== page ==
In Chicago, human trafficking is a growing problem that hides in plain sight.
On the night of January 27, a thin teen dressed in skinny blue jeans and a white jacket walks west then south, east then north, circling the same two-block stretch on Chicago’s West Side.
In quick time, a black Dodge Durango stops at her side. The teen approaches the window. She strolls around the SUV and enters the passenger seat. The car travels a half-mile before the driver, a man in his 60s, steps out, opens the rear driver’s side door and lays the back seat flat. He returns to the wheel and slithers away. A half-mile later, he settles into an alley with a lone working streetlight. The nose of his SUV faces a dumpster; the girl disappears from view.
Sitting in a minivan, Chicago Police Officer Hope McKeown watches the scene unfold. She wishes she could say this was a new experience for her, an event she was tracking with her eyes and soul for the first time rather than the thousandth.
But she cannot.
For nearly 20 months, nights like these consumed Ms. McKeown, a 42-year-old native Chicagoan who pairs a wide, warm smile with sincere eyes.
Though many see human trafficking – the illegal trade of human beings for the purposes of forced labor or sexual exploitation – as an international issue, one only making guest appearances on the Chicago area stage, reality tells otherwise.
Human trafficking thrives in The Second City, largely driven by Chicago’s status as a transportation hub, tourism and convention business, hefty immigrant population, already thriving commercial sex industry and entrenched gangs with an entrepreneurial bent. The U.S. Department of Justice lists Chicago as a “high intensity” area for human trafficking, while Illinois sits among the top 10 states reporting calls to the National Human Trafficking Hotline.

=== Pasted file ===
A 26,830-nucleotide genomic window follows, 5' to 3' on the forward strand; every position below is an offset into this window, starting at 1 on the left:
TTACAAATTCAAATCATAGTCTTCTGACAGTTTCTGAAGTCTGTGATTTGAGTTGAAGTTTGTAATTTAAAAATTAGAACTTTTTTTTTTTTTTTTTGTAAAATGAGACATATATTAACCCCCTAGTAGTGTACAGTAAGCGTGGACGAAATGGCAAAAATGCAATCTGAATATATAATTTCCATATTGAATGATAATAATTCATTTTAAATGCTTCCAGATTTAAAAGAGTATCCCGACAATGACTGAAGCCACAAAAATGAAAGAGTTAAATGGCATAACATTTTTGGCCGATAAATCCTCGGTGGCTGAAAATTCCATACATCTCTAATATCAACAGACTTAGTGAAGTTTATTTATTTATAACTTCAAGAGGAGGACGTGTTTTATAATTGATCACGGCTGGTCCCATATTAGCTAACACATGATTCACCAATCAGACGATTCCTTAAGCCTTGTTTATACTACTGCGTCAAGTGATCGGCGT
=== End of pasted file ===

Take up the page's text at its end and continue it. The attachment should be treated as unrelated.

While firm numbers are difficult to grasp given the underground nature of the trade, the Chicago Coalition for the Homeless estimates that more than 6,000 at-risk children are trafficked each year in Cook County; in metropolitan Chicago, an estimated 16,000 to 25,000 women and girls are involved in the commercial sex trade annually. One third of those girls enter prostitution at age 15, and 62 percent by the age of 18, according to a 2008 study by the Illinois Criminal Justice Information Authority and DePaul University College of Law.
“The public needs to accept this reality and be aware that human trafficking is a local issue,” Cook County State’s Attorney Anita Alvarez confirms.
A Thriving Enterprise
Human trafficking, particularly of the sexual exploitation variety, is growing in the Chicago area, as pimps and even older female prostitutes – who curry favor with the pimp by bringing a new recruit into the stable – target high schools, malls and the streets, preying on vulnerable girls.
“The pimps have their fishing holes and know where the susceptible girls are,” says Nick Roti, head of the Chicago Police Department’s (CPD) Organized Crime Division.
Many girls have a history of sexual abuse, unstable home lives and uninvolved parents. Many carry long-neglected mental health issues, such as depression or bipolar disorder. Nearly all desire attention. Often, the pimp is the girl’s first lover – a bond he can later exploit.
“We frequently see young women develop these relationships because this is the only man caring for them,” Ms. Alvarez says.
Human trafficking happens throughout Chicagoland. It extends into tree-lined suburban streets and middle-class neighborhoods, where the Internet and social media provide the dirty business a sliver of professionalism, a slice of discretion.
In Chicago’s most downtrodden areas, however, human trafficking resides in plain view.
Standing under viaducts or at bus stops, walking down streets with darkened factories and boarded-up homes, a girl rarely escapes her pimp’s sight. Action intensifies after midnight, when the girls and their suitors both rise in number. It lasts, Ms. McKeown says, “until the sun comes up.”
The girls are trained, by mental coercion if not physical force, on how to act. If approached by law enforcement, the girls know the script. The pimps prey on the girls’ insecurities, sometimes hooking them to drugs to enact further control.
“It’s classic brainwashing,” Mr. Roti says. “One day, this guy loves his girl; the next, he’s threatening her with pit bulls.”
Among Chicago’s increasingly sophisticated street gangs, sex trafficking is a lucrative business and a safer play than the drug trade. Frequently running girls through underground social clubs – main street storefronts that serve as denizens for the sex trade – some gangs will even share girls and profits.